The art of the winter picnic and its benefits for strategic thinking
Most people, including those of us in the communications business, tend to picnic in the spring, summer or fall when the warm weather soothes the body and mind. Often, this includes family and friends, a cookout in a park, good food, and a bit of libation — with the objective of just plain fun and relaxation.
Now, if I told you you might enjoy and actually benefit from a solo picnic in the winter snow, when it’s 28 degrees out and actually snowing, you might think me a bit off-kilter. However, over the years, I’ve found this kind of excursion quite enjoyable and “strategically beneficial,” particularly when I’m working on a tough problem for one of my clients or new business prospects.
Here’s what you’ll need:
- Either cross-country ski gear or high, waterproof hiking boots if you don’t do CC-skiing.
- A backpack filled with two pieces of firewood plus the all-important fire starter log, some newspaper and a windproof lighter.
- Your favorite sandwich (I like a good tuna sandwich), a side of coleslaw, potato salad or macaroni salad, and, if desirable, a good cigar, preferably an Arturo Fuente Opus X.
- A half- or full bottle of good champagne or a thermos of cosmos — remember, you have to find your way back to civilization after the picnic and be able to remember your strategic thoughts.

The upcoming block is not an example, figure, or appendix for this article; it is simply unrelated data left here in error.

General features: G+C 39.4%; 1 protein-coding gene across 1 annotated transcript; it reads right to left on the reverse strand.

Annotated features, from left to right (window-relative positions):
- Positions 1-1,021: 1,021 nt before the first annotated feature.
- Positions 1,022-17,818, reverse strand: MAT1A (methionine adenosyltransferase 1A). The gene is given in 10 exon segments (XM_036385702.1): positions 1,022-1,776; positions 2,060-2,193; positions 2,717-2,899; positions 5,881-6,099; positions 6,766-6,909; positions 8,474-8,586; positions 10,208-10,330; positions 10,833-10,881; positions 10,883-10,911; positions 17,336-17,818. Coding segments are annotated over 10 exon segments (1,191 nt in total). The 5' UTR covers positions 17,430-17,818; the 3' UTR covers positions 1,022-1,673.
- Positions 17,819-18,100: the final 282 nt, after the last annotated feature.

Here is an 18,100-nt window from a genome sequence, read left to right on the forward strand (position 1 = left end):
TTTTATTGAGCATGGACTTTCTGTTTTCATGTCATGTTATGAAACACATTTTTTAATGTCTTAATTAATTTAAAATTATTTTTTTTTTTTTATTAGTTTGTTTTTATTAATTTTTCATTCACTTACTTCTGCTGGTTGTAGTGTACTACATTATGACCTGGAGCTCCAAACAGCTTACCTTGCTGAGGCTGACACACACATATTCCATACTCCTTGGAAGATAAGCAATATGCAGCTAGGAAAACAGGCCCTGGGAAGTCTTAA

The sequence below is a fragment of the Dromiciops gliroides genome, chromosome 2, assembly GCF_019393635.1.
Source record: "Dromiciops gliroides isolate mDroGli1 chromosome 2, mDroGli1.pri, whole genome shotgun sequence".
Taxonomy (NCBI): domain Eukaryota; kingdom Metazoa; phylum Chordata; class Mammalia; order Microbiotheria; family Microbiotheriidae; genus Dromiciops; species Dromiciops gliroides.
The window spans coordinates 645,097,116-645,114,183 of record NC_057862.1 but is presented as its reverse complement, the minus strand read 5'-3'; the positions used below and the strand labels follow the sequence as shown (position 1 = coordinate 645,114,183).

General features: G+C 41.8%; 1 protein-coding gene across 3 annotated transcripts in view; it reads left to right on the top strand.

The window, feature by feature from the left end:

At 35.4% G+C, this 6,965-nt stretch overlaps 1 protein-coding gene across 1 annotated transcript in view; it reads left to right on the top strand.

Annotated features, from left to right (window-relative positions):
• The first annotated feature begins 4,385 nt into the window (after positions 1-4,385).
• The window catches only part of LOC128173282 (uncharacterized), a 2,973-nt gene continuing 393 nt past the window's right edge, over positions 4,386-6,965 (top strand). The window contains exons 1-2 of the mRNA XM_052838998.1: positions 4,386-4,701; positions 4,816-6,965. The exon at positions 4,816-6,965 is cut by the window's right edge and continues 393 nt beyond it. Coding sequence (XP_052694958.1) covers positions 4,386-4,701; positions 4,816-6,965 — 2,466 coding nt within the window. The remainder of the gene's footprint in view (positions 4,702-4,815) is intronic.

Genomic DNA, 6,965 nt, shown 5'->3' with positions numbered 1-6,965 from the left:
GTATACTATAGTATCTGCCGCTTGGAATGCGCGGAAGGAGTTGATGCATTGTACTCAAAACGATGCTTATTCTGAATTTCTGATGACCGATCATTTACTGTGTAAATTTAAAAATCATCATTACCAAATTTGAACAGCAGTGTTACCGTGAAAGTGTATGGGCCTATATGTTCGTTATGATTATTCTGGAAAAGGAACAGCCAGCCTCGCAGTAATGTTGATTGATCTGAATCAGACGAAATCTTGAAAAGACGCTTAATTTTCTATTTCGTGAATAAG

- A waterproof ground cloth, and your iPhone or tablet with a downloaded TV show or movie.
Oh, and don’t forget your brain!
Now, let me describe an excursion I took recently so you can see if something similar might appeal to you.
I was working hard on a response to an RFP for a prospect and, frankly, wasn’t making as much progress as I would have liked. So, I set off for my patented winter picnic/strategic thinking session in Philadelphia’s famous Fairmount Park. Armed with the paraphernalia described above, I CC-skied about a mile (make sure you don’t have to go too far to the right spot — the picnic itself is the key, not getting there) to an idyllic meadow adjacent to a fast-running creek, where there are a number of fireplaces that people typically use in the warmer months. As you can imagine, there was no else in sight.
I cleared the snow from the fireplace and the ground in front of it, put down my waterproof cloth, unpacked the food, opened the champagne, lit a cigar, and started the fire.
During my picnic, I warmed myself by the fire and watched part of a missed episode of “Downton Abbey” on my iPhone (which had to constantly be protected and dried due to the fact that it was snowing). After about a half an hour of this, I commenced the strategic thinking part of the excursion. And, lo and behold, the solitude, the comfiness of a fire in the snow, the food, the champagne and the cigar all combined to help me move past my strategic roadblock and forward with my thinking process — which resulted in what we all hope will be a winning RFP response.
As the beer commercial says, “It’s not crazy if it works.” So, try it — you’ll like it!